Table of Contents
Advances in Biology
Volume 2015, Article ID 486510, 5 pages
http://dx.doi.org/10.1155/2015/486510
Research Article

Histological and Biochemical Evaluation of the Kidney following Chronic Consumption of Hibiscus sabdariffa

Department of Anatomy, Faculty of Basic Medical Sciences, Nnamdi Azikiwe University, Okofia Nnewi Campus, Anambra State, Nigeria

Received 31 August 2015; Revised 2 October 2015; Accepted 7 October 2015

Academic Editor: Antimo Di Maro

Copyright © 2015 U. U. Ukoha et al. This is an open access article distributed under the Creative Commons Attribution License, which permits unrestricted use, distribution, and reproduction in any medium, provided the original work is properly cited.

Abstract

Hibiscus sabdariffa L. has been used traditionally as herbal medicine and has been documented to have a broad range of therapeutic effects. The present study aimed to investigate the effects of chronic administration of aqueous extract of flowers of Hibiscus sabdariffa on the histology of the kidney and some biochemical indices of renal function in male Wistar rats. Twenty (20) Wistar rats were randomly divided into four (4) groups of five rats each. The extract was administered orally in doses 200, 500, and 800 mg/kg body weight for 21 days. The kidney was harvested and processed histologically and blood samples were taken for biochemical assays. The histological results showed dose dependent pathological states and the biochemical analysis revealed a dose dependant variation in renal indices. These results suggest that chronic administration of aqueous extract of Hibiscus sabdariffa may be toxic to the kidney.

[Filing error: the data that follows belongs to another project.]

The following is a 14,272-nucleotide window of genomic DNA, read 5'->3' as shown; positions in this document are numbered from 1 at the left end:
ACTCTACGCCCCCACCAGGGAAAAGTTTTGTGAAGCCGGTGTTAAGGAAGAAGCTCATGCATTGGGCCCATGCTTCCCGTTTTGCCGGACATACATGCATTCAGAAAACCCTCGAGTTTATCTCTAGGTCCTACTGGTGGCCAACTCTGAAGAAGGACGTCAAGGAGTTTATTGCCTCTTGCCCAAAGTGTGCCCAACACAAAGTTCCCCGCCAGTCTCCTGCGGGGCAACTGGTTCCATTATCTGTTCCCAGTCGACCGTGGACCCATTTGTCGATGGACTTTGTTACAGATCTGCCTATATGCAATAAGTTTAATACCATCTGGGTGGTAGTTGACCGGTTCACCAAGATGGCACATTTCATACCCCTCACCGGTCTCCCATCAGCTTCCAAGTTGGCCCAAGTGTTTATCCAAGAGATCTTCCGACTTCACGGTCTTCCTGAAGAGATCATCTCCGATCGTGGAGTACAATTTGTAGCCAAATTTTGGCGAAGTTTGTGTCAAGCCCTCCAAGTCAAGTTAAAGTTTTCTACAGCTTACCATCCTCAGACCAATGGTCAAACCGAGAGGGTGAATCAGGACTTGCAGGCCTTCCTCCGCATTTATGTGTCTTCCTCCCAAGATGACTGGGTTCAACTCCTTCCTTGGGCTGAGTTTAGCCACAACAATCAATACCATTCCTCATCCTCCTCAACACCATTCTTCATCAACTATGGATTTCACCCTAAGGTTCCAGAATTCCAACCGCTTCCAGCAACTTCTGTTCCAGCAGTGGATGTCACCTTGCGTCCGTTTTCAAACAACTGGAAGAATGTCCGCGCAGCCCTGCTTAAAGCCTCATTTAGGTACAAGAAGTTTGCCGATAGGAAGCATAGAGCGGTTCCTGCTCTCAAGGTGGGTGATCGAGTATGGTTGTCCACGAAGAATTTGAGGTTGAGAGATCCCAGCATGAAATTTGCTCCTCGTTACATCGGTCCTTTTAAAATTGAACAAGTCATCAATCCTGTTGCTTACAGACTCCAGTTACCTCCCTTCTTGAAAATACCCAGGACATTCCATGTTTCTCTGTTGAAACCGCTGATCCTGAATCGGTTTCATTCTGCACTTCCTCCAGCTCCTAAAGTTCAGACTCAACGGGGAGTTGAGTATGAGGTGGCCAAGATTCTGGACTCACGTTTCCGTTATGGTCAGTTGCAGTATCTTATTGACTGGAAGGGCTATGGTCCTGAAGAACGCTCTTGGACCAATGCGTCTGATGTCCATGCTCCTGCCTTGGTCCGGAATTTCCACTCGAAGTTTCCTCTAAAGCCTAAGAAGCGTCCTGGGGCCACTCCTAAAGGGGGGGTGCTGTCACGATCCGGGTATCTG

1. Introduction

Hibiscus sabdariffa (HS) (Linn) (family Malvaceae) is an annual dicotyledonous herbaceous shrub well known in Asia and African countries including Nigeria. Some of the components found in Hibiscus sabdariffa which accounts for its medicinal properties include anthocyanins, flavonoids, and protocatechuic acid (PCA) [1]. The nutritional composition of HS consists of protein, fat, carbohydrates, b-carotene, vitamin C, riboflavin, fibre, calcium, iron as well as phosphorus, and thiamine [2].

Some studies reported effects of HS to include reduction in blood pressure [3] and lipid peroxidation [4], hepatoprotective effects in a range of models based on toxin-induced hepatitis [5, 6], antilithiatic effect [7], anti-anaemic effect [8].

In Nigeria, a sweetened aqueous extract of HS (commonly known as zobo drink) is gradually gaining ground in the marketplace as preferred substitute for carbonated drinks as well as medicinal purposes without consideration of the body’s physiological state [3].